Presque Isle State Park on the outskirts of
Erie, Pennsylvania is a nature lover's paradise, a 1,295 hectare (3,200- acre) sandy peninsula attached to the mainland four miles west of downtown Erie that arches out into Lake Erie. It's free to enter the park and there's a road system within the park that forms a loop of about 20 kilometres (13 miles) in length. Pick up a guide map at the handy Ranger's Station in the park. Maps are hard to find anywhere else.
This wildly beautiful peninsula is a National Natural Landmark for about four million visitors each year. Along the way, we learned that the park offered a spectacular coastline (Pennsylvanian's call it their "seashore") with sandy beaches to enjoy. We spent most of one afternoon at one of the 11 beaches, swimming and relaxing and we stayed to watch one of the prettiest sunsets in the world. You can also enjoy windsurfing (or watching), boating, kayaking, and fishing. On a multi-purpose trail, you can walk, bicycle or in-line skate. When we stopped to rent a yellow surrey along the trail, I met Stephen McDermott, the Executive Director of Presque Isle Partnership. McDermott with a large smile, said, "This is a little bit of heaven that all members of the family can enjoy." Other items to zero in on are the free pontoon boat rides or take a 90-minute, $16 boat ride into Lake Erie.
Near the park entrance, set amongst beautifully landscaped grounds and picnic groves, is Waldameer Park and Water World,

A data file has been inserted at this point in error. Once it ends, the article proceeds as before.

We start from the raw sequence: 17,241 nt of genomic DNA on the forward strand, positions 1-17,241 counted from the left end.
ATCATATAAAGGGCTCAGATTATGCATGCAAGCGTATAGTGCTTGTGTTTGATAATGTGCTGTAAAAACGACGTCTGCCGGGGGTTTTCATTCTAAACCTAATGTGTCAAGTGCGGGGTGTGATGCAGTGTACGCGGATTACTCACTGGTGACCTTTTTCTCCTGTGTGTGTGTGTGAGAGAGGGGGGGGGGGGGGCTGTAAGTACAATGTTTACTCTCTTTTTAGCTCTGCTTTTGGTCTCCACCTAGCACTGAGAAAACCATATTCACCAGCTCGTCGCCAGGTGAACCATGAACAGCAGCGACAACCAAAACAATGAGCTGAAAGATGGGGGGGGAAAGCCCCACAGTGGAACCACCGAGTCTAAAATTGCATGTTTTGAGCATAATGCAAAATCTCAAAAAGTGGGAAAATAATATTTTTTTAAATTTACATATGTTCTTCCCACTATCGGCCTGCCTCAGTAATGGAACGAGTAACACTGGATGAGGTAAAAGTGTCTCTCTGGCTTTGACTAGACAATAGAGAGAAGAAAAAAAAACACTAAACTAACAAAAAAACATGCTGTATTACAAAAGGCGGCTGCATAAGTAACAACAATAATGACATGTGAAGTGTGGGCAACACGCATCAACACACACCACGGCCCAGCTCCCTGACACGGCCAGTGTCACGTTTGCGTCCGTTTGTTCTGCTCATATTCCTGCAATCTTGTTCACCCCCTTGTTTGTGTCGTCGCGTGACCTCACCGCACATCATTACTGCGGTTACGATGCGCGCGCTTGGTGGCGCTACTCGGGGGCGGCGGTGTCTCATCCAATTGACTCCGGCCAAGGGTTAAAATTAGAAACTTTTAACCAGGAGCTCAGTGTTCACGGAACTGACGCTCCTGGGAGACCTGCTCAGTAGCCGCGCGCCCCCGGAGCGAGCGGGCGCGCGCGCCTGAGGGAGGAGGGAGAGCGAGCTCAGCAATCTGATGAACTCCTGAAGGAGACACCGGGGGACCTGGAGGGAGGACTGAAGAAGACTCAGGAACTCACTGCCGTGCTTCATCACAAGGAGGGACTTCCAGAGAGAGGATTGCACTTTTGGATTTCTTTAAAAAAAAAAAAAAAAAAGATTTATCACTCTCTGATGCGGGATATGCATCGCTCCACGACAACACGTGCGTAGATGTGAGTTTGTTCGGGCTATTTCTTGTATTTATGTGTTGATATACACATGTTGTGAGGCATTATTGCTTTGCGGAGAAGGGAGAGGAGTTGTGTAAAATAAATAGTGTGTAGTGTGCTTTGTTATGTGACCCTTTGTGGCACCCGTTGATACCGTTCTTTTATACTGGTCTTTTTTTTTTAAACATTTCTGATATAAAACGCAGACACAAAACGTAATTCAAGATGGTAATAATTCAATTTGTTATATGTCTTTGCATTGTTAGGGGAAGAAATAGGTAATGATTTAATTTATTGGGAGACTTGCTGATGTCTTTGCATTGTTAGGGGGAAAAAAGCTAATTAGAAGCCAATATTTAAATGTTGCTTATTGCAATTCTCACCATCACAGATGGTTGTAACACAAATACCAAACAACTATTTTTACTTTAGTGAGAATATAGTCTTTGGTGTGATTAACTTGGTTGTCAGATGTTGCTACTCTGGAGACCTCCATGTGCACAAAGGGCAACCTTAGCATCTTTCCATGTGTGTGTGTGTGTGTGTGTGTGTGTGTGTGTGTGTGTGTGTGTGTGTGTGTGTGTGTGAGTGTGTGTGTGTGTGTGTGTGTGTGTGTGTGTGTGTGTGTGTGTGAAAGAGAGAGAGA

one of America's oldest amusement parks,
and admittance and parking are free. To use the rides and water park, the fee for two consecutive days is $40 for those
over 48 inches tall and less than 48 inches, it's $28.50. Seniors over 65 years of age are considered to be less than 48 inches! The park is closed on Mondays.
If you want to shop,
Mill Creek Mall is a ten-minute drive away. There are no taxes in Pennsylvania on the purchase of new clothing and shoes.
The Inn at Presque Isle is located near the entrance to the park at 2930 West 6th Street. It's modest, clean and reasonably priced from $80-$115.00 dollars per night. Most of the rooms are equipped with kitchenettes. It has one of the largest and nicest outdoor pools in all of PA.
We ate breakfasts both mornings at
Taki's Restaurant, a ten-minute walk from our room. This is an Erie landmark and hang-out since 1954. 82-year old Taki (his nickname) still makes it into his restaurant on most days. Our meals were served by two different ladies with lots of class, both in their 70's, who fussed over us like we were their kids.
For lunch or dinner, check out the quirky (in a nice sense)
Sara's Ice Cream Pub near where the roadway into the park begins and ends. This restaurant is reminiscent of the 50's, open daily from 10:30 -10:00 pm. Place your order at the counter for mouth-watering burgers, fries, hotdogs, and milkshakes, quickly delivered by young servers with lots of pizzazz. Try Sarah's orange vanilla twist frozen sherbet cone. Deadly! You and your children won't go hungry, and it will not break the bank. Have your picture taken outside with Betty Boop or Frank Furter or stand in front of an original 1957 Diner called, "Sally's." The diner handles over-flow crowds which happen frequently.
To get there from the Buffalo/Niagara border, drive to Highway I-90 west towards Erie, PA. Take 79 North off I-90.When you reach 12th Street, turn left and follow the trail blazers to Presque Isle State Park. Allowing for breaks, it's about a two-hour drive.
George Bailey contributes to Sun Media's 43 paid-circulation newspapers across Canada as well as numerous magazines. George has appeared on CNN, Good Morning America, Canada AM, The Discovery Channel, and Live with Regis and Cathy Lee. He has published five books on Niagara Falls.